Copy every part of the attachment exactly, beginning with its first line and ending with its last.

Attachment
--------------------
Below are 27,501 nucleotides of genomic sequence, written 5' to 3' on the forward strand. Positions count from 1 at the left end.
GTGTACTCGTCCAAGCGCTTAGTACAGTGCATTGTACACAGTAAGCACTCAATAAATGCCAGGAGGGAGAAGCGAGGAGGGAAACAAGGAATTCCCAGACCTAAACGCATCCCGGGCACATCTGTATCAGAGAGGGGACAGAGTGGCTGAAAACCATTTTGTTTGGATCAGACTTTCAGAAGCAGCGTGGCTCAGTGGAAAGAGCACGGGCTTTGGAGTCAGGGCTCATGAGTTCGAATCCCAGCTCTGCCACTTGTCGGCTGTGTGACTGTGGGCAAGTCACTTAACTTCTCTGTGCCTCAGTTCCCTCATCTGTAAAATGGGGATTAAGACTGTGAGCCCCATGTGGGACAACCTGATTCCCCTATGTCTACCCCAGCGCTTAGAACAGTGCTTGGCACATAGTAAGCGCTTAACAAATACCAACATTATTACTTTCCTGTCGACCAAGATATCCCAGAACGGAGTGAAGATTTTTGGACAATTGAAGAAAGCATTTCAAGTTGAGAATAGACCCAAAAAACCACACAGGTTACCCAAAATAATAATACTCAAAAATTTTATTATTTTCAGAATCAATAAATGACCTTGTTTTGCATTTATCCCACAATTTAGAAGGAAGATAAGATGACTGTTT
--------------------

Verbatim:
Below are 27,501 nucleotides of genomic sequence, written 5' to 3' on the forward strand. Positions count from 1 at the left end.
GTGTACTCGTCCAAGCGCTTAGTACAGTGCATTGTACACAGTAAGCACTCAATAAATGCCAGGAGGGAGAAGCGAGGAGGGAAACAAGGAATTCCCAGACCTAAACGCATCCCGGGCACATCTGTATCAGAGAGGGGACAGAGTGGCTGAAAACCATTTTGTTTGGATCAGACTTTCAGAAGCAGCGTGGCTCAGTGGAAAGAGCACGGGCTTTGGAGTCAGGGCTCATGAGTTCGAATCCCAGCTCTGCCACTTGTCGGCTGTGTGACTGTGGGCAAGTCACTTAACTTCTCTGTGCCTCAGTTCCCTCATCTGTAAAATGGGGATTAAGACTGTGAGCCCCATGTGGGACAACCTGATTCCCCTATGTCTACCCCAGCGCTTAGAACAGTGCTTGGCACATAGTAAGCGCTTAACAAATACCAACATTATTACTTTCCTGTCGACCAAGATATCCCAGAACGGAGTGAAGATTTTTGGACAATTGAAGAAAGCATTTCAAGTTGAGAATAGACCCAAAAAACCACACAGGTTACCCAAAATAATAATACTCAAAAATTTTATTATTTTCAGAATCAATAAATGACCTTGTTTTGCATTTATCCCACAATTTAGAAGGAAGATAAGATGACTGTTT